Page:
Make Art That Sells

Card Players, Paul Cezanne (1895) The most expensive painting sold to date, at $259 million to the state of Qatar.

Card Players, Paul Cezanne (1895)
The most expensive painting sold to date, at $259 million to the state of Qatar.

Want to make art that sells? Here’s a run down of what kinds of paintings sell the best from The $12 Million Stuffed Shark: The Curious Economics of Contemporary Art by Don Thompson:

With the work of western artists, what kind of painting will appreciate most? There are general rules. A portrait of an attractive woman or a child will do better than that of an older woman or an unattractive man. An Andy Warhol Orange Marilyn brings twenty times the price of an equal-sized Richard Nixon.

Colors matter. Brett Gorvy, co-head of contemporary art at Christie’s International, claims the grading from most saleable to least is red, white, blue, yellow, green, and black. When it comes to Andy Warhol, green moves up. Green is the color of money.

Bright colors do better than pale colors. Horizontal canvases do better than vertical ones. Nudity sells for more than modesty, and female nudes for much more than male. A Boucher female nude sells for ten times the price of a male nude. Figurative works do better than landscapes. A still life with flowers is worth more than one with fruit, and roses are worth more than chrysanthemums. Calm water adds value (think of Monet’s Water Lilies); rough water brings lower prices (think of maritime pictures). Shipwrecks bring even less.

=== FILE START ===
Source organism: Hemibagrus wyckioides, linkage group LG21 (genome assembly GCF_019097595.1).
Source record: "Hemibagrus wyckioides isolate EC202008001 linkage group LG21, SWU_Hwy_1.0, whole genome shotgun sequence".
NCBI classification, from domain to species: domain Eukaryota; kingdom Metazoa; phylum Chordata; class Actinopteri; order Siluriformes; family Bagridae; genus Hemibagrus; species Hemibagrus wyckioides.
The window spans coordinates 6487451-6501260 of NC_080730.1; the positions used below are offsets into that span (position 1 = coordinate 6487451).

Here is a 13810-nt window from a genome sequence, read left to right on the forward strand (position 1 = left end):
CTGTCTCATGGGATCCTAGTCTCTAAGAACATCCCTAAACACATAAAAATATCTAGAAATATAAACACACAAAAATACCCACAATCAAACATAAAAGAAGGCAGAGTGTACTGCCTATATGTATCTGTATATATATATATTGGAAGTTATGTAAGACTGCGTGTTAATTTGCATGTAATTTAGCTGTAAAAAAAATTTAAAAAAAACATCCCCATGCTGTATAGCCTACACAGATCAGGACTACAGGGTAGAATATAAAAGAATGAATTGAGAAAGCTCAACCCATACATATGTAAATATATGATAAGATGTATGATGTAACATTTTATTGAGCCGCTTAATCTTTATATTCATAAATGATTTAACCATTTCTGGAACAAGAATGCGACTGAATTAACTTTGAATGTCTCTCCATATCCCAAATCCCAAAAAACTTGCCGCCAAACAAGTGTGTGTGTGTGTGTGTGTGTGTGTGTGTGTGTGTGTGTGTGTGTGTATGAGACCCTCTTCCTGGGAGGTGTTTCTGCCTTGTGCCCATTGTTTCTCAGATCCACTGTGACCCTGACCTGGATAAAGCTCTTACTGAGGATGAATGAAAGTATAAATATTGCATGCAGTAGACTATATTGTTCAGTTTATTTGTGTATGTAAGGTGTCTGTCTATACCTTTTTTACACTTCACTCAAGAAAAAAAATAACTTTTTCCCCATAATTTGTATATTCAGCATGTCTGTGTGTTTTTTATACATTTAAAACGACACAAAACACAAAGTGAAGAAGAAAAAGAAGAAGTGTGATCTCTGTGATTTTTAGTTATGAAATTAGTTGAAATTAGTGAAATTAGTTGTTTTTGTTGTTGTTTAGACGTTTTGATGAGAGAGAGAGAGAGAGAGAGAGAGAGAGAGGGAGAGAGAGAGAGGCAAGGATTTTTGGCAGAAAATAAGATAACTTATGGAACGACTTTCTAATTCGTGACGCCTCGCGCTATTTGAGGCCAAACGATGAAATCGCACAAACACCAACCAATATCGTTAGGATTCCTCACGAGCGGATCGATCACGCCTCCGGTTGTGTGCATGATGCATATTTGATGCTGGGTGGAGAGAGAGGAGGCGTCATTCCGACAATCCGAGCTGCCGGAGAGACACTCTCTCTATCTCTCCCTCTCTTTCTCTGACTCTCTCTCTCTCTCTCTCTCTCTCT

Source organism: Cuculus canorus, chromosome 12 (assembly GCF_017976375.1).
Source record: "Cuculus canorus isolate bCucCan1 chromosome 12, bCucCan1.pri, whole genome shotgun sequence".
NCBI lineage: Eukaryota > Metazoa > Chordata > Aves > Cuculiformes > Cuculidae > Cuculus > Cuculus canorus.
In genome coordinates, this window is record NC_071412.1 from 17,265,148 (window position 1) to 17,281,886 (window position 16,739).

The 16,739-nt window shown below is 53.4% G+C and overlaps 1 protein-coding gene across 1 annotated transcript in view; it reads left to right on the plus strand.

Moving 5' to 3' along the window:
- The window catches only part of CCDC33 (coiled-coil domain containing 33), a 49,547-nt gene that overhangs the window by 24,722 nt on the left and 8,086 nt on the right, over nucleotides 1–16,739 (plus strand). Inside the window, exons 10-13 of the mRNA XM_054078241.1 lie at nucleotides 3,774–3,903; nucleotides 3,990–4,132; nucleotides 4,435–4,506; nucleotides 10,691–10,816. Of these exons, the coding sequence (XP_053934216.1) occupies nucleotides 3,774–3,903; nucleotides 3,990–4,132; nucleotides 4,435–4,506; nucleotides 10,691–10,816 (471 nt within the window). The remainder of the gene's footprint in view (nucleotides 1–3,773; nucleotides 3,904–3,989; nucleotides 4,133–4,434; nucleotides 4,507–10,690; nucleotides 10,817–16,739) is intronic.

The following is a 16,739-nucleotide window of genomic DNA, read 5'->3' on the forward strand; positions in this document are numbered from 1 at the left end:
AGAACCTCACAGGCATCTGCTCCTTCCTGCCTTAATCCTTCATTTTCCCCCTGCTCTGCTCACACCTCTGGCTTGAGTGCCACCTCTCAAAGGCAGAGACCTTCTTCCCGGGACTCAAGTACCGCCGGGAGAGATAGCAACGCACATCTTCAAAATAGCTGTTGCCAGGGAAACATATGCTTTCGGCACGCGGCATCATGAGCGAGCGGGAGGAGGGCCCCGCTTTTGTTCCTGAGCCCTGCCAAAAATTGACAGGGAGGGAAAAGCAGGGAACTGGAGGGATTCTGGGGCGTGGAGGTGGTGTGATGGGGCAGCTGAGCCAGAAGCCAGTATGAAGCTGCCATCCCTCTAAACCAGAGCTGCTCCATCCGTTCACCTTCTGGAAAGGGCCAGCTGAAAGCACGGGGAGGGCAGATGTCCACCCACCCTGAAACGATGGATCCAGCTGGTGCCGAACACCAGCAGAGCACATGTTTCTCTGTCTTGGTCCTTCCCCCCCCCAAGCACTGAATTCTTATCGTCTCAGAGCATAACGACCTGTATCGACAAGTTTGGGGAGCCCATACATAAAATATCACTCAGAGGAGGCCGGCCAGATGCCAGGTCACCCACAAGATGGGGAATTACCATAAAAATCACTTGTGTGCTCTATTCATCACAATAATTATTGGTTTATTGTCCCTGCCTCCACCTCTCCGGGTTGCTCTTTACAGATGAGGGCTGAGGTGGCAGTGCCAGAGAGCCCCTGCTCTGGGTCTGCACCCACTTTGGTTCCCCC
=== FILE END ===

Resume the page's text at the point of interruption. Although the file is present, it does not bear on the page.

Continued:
Purebred dogs are worth more than mongrels, and racehorses more than cart horses. For paintings that include game birds, the more expensive it is to hunt the bird, the more the bird adds to the value of the painting; a grouse is worth three times as much as a mallard. There is an even more specific rule, offered by New York private dealer David Nash: paintings with cows never do well. Never.

A final rule was contributed by Sotheby’s auctioneer Tobias Meyer. Meter was auctioning a 1972 Bruce Nauman neon work, Run from Fear/Fun from Rear, which referred to an erotic act. When the work was brought in, a voice from the back of the room complained, “Obscenity.” Meyer, not known for his use of humor on the rostrum, responded, “Obscenity sells.”

Alternatively, be Paul Cezanne.

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About Mary Rose

A student blogger with a passion for travel, tea, and the art world. I’m also a published short fiction and poetry writer, an amateur photographer, and a burgeoning wine snob.
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